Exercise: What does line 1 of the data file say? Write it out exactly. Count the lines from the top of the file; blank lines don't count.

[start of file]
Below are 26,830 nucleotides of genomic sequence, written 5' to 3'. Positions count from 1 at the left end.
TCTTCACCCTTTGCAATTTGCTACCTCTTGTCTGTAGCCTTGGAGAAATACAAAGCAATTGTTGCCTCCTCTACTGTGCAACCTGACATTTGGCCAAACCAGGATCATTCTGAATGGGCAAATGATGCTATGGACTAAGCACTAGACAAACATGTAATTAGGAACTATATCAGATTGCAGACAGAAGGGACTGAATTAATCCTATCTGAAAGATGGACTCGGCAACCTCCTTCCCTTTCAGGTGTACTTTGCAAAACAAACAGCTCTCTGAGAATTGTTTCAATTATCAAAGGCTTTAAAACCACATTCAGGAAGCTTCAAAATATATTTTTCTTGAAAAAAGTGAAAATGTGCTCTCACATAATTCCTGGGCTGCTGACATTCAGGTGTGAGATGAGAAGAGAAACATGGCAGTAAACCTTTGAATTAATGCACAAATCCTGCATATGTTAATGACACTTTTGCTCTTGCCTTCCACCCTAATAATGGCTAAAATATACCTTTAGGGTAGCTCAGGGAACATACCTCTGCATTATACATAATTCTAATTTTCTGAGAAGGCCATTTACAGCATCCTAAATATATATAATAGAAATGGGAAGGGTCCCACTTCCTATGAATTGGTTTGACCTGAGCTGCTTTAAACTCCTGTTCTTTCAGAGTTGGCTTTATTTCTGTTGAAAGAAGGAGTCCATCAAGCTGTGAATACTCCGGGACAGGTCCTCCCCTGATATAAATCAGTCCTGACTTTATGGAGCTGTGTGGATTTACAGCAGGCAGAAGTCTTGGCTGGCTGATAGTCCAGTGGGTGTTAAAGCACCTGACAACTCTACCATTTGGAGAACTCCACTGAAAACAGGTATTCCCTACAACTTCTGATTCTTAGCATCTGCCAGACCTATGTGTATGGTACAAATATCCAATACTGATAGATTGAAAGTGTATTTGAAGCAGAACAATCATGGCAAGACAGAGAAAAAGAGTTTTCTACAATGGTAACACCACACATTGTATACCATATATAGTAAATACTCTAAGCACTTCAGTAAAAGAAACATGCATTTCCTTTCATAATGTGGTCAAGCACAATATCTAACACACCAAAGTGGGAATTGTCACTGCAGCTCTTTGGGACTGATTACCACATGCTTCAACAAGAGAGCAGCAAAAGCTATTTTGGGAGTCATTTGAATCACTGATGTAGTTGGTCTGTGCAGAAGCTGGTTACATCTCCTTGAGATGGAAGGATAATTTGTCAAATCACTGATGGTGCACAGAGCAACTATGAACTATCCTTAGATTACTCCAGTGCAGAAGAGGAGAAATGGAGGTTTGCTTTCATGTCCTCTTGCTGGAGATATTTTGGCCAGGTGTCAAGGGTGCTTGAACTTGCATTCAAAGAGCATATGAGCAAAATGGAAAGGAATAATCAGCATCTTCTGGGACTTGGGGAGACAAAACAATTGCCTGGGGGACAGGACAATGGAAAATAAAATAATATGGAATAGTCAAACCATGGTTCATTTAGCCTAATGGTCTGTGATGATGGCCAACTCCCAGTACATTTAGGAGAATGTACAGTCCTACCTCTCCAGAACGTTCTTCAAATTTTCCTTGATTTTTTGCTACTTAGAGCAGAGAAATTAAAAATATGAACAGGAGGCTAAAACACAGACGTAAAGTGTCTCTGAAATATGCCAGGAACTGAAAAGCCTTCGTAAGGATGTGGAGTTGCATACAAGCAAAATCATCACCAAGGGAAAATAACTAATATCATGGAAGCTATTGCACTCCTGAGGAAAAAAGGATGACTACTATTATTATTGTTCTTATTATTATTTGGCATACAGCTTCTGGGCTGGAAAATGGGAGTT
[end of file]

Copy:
Below are 26,830 nucleotides of genomic sequence, written 5' to 3'. Positions count from 1 at the left end.